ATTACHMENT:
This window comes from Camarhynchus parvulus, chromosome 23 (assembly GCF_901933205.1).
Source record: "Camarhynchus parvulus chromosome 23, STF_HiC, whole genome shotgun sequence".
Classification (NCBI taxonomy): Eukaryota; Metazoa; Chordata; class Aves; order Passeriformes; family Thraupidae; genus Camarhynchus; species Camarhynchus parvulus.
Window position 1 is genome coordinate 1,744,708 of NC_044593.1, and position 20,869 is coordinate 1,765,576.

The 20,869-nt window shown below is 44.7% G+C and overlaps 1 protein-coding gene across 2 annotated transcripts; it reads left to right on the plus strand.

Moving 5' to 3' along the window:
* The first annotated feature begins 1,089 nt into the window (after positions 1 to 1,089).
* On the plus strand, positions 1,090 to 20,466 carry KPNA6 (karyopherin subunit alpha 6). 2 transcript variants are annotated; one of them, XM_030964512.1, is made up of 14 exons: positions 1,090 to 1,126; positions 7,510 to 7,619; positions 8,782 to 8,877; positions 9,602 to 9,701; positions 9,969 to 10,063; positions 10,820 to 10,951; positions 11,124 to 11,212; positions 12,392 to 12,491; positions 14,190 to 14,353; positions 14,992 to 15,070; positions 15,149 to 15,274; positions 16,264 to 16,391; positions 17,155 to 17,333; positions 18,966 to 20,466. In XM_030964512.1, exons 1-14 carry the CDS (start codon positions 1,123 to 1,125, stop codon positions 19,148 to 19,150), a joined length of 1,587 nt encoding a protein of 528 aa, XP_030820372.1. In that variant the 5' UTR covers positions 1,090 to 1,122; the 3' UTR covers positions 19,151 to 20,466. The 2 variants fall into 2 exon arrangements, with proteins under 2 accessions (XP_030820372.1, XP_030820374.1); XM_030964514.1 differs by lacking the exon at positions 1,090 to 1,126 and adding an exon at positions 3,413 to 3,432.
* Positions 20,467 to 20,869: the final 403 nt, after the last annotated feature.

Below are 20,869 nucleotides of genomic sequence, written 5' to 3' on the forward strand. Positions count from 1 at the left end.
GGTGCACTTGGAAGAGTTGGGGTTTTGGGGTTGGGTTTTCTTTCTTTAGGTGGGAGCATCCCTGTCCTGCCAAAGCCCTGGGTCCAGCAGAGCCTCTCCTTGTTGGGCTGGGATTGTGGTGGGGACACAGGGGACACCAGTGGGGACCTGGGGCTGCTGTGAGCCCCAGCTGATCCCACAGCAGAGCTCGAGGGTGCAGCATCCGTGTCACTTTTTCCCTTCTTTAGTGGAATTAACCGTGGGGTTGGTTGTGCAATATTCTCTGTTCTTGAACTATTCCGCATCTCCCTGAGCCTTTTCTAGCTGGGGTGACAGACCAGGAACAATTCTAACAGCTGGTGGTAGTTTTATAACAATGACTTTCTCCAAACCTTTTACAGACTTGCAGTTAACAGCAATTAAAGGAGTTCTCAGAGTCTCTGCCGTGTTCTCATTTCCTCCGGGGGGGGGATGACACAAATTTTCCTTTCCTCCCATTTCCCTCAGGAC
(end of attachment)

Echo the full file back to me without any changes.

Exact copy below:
This window comes from Camarhynchus parvulus, chromosome 23 (assembly GCF_901933205.1).
Source record: "Camarhynchus parvulus chromosome 23, STF_HiC, whole genome shotgun sequence".
Classification (NCBI taxonomy): Eukaryota; Metazoa; Chordata; class Aves; order Passeriformes; family Thraupidae; genus Camarhynchus; species Camarhynchus parvulus.
Window position 1 is genome coordinate 1,744,708 of NC_044593.1, and position 20,869 is coordinate 1,765,576.

The 20,869-nt window shown below is 44.7% G+C and overlaps 1 protein-coding gene across 2 annotated transcripts; it reads left to right on the plus strand.

Moving 5' to 3' along the window:
* The first annotated feature begins 1,089 nt into the window (after positions 1 to 1,089).
* On the plus strand, positions 1,090 to 20,466 carry KPNA6 (karyopherin subunit alpha 6). 2 transcript variants are annotated; one of them, XM_030964512.1, is made up of 14 exons: positions 1,090 to 1,126; positions 7,510 to 7,619; positions 8,782 to 8,877; positions 9,602 to 9,701; positions 9,969 to 10,063; positions 10,820 to 10,951; positions 11,124 to 11,212; positions 12,392 to 12,491; positions 14,190 to 14,353; positions 14,992 to 15,070; positions 15,149 to 15,274; positions 16,264 to 16,391; positions 17,155 to 17,333; positions 18,966 to 20,466. In XM_030964512.1, exons 1-14 carry the CDS (start codon positions 1,123 to 1,125, stop codon positions 19,148 to 19,150), a joined length of 1,587 nt encoding a protein of 528 aa, XP_030820372.1. In that variant the 5' UTR covers positions 1,090 to 1,122; the 3' UTR covers positions 19,151 to 20,466. The 2 variants fall into 2 exon arrangements, with proteins under 2 accessions (XP_030820372.1, XP_030820374.1); XM_030964514.1 differs by lacking the exon at positions 1,090 to 1,126 and adding an exon at positions 3,413 to 3,432.
* Positions 20,467 to 20,869: the final 403 nt, after the last annotated feature.

Below are 20,869 nucleotides of genomic sequence, written 5' to 3' on the forward strand. Positions count from 1 at the left end.
GGTGCACTTGGAAGAGTTGGGGTTTTGGGGTTGGGTTTTCTTTCTTTAGGTGGGAGCATCCCTGTCCTGCCAAAGCCCTGGGTCCAGCAGAGCCTCTCCTTGTTGGGCTGGGATTGTGGTGGGGACACAGGGGACACCAGTGGGGACCTGGGGCTGCTGTGAGCCCCAGCTGATCCCACAGCAGAGCTCGAGGGTGCAGCATCCGTGTCACTTTTTCCCTTCTTTAGTGGAATTAACCGTGGGGTTGGTTGTGCAATATTCTCTGTTCTTGAACTATTCCGCATCTCCCTGAGCCTTTTCTAGCTGGGGTGACAGACCAGGAACAATTCTAACAGCTGGTGGTAGTTTTATAACAATGACTTTCTCCAAACCTTTTACAGACTTGCAGTTAACAGCAATTAAAGGAGTTCTCAGAGTCTCTGCCGTGTTCTCATTTCCTCCGGGGGGGGGATGACACAAATTTTCCTTTCCTCCCATTTCCCTCAGGAC